Wednesday, 20 August 2008

The Screen has a make over.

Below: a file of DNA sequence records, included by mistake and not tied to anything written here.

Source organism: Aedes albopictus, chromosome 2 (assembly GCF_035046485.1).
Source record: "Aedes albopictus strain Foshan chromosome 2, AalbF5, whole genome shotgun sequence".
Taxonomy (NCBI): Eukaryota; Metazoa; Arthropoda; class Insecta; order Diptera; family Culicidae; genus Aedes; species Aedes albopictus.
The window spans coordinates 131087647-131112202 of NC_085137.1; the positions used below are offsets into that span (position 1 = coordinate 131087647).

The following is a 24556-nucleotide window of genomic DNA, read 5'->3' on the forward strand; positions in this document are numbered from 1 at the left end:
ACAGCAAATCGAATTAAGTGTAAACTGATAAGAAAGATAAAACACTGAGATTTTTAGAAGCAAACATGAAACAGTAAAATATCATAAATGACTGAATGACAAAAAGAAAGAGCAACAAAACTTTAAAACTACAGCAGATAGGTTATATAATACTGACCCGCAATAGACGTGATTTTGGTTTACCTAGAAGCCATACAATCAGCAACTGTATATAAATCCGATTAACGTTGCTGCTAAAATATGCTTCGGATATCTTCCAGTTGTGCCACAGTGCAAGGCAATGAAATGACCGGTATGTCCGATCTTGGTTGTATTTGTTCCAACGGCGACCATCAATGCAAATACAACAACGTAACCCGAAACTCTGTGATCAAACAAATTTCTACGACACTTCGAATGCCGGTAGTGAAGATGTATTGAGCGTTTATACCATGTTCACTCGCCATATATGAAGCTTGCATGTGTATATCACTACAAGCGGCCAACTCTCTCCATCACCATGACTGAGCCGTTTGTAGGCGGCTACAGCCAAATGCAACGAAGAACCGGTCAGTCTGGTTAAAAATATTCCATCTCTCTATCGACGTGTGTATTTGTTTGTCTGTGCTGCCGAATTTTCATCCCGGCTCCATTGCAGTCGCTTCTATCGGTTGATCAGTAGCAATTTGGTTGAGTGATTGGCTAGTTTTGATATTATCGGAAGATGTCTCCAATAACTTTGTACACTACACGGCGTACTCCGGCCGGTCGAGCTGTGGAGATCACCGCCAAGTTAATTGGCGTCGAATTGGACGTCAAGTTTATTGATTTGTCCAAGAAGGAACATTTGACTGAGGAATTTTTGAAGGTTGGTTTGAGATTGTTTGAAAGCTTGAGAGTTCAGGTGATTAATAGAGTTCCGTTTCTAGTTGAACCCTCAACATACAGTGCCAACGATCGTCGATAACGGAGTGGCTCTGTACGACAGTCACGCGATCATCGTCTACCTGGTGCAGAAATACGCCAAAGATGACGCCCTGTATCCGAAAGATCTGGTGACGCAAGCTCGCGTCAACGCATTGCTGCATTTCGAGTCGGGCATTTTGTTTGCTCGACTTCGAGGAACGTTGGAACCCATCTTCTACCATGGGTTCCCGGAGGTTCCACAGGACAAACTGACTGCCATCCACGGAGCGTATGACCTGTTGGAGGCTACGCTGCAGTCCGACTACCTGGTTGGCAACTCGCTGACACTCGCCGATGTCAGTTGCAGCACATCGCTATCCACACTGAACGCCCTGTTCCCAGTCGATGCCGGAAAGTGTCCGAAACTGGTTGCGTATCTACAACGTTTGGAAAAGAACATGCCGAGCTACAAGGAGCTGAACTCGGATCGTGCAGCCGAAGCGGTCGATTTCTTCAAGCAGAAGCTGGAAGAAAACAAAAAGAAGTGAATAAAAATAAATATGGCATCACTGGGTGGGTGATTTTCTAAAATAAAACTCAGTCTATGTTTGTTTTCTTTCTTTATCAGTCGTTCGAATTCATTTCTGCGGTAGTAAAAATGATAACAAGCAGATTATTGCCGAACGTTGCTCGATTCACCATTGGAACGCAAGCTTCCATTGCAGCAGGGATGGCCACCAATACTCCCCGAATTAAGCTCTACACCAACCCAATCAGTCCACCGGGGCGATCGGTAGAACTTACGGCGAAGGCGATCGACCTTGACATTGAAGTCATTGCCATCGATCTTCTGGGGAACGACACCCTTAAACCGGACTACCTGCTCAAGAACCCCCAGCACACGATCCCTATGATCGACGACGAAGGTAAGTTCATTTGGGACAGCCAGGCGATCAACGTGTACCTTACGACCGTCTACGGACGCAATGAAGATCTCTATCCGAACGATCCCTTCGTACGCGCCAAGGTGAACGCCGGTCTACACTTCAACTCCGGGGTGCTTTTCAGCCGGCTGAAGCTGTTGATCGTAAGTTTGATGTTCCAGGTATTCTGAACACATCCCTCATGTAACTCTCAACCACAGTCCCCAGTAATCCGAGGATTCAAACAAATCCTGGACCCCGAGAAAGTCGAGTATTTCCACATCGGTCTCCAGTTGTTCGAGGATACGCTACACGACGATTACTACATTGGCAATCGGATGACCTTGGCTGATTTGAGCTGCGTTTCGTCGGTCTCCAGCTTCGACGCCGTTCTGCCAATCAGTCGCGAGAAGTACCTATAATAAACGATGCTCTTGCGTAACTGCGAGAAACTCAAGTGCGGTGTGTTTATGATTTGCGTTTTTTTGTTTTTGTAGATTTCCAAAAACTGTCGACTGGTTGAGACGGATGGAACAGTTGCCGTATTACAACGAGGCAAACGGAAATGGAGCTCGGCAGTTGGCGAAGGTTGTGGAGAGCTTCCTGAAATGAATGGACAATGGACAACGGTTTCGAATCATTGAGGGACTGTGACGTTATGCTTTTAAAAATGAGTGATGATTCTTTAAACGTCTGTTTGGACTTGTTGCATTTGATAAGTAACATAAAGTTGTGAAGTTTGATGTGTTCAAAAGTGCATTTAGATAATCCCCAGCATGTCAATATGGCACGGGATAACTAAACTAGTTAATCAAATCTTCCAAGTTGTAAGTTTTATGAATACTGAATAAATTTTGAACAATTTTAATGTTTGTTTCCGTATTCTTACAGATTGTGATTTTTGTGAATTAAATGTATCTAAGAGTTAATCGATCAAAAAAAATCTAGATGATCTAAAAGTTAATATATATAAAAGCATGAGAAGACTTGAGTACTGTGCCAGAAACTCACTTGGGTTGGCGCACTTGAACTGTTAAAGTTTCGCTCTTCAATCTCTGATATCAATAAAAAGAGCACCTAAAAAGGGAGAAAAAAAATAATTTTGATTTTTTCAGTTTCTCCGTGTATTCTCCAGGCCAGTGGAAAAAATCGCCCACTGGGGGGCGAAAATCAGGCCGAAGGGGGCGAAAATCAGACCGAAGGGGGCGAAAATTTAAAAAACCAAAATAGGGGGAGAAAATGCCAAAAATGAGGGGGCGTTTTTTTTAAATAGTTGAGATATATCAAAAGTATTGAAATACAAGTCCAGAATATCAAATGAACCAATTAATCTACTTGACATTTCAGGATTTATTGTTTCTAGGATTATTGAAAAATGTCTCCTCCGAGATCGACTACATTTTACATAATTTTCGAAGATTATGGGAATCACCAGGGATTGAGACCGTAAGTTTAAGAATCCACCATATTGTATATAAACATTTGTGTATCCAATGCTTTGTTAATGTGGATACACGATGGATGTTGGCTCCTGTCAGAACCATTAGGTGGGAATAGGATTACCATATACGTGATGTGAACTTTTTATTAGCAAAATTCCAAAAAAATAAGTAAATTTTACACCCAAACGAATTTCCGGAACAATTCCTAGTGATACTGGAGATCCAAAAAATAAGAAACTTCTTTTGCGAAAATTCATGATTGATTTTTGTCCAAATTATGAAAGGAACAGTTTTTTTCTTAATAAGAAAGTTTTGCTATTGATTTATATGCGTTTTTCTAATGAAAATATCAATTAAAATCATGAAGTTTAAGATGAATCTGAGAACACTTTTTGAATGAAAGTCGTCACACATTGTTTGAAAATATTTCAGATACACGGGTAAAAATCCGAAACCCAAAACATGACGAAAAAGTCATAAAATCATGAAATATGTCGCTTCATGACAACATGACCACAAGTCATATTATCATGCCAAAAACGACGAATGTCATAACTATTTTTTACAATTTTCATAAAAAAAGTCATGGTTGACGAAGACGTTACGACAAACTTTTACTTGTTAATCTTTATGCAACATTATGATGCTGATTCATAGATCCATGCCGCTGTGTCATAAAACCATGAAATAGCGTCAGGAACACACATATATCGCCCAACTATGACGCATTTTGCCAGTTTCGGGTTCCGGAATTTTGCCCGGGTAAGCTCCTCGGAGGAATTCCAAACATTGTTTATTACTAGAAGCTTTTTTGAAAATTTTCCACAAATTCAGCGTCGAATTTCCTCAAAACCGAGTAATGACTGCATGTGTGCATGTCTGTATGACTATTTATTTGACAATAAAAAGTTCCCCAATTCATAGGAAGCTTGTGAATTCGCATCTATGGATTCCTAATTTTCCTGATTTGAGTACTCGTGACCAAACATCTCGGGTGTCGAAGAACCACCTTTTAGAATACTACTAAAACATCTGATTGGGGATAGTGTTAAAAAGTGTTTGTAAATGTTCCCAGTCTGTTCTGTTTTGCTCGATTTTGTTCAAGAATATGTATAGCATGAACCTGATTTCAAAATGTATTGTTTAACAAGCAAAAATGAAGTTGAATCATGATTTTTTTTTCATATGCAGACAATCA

Every now and again the screen housing the thermometers needs renovating. With no spare available, a little improvisation is called for to maintain reliable temperature readings. The 'Official' box, temporarily absent for repair, spent many years housing thermometers on State House, a high-rise office block in High Holborn, London. The block succumbed to concrete rot and has since been replaced, and the 'London Weather Centre' that used to take readings from it's base opposite in Penderel House has long since moved on. The Stevenson Screen, the official name for the louvred 'bee-hive' box was invented by Thomas Stevenson in 1864. He was a civil engineer responsible for the design of many lighthouses but the screen is maybe his enduring legacy. The World Meteorological Organisation recognize the Stevenson Screen as the standard housing for meteorological instruments. It has to be in an open area between 1.25 and 2 metres above the ground. Originally this screen was around 80 metres above street level. It has led a Jeckyll and Hyde existence, perhaps appropriate considering the inventor was the father of Robert Louis Stevenson, the author of The Strange Case of Dr Jekyll and Mr Hyde

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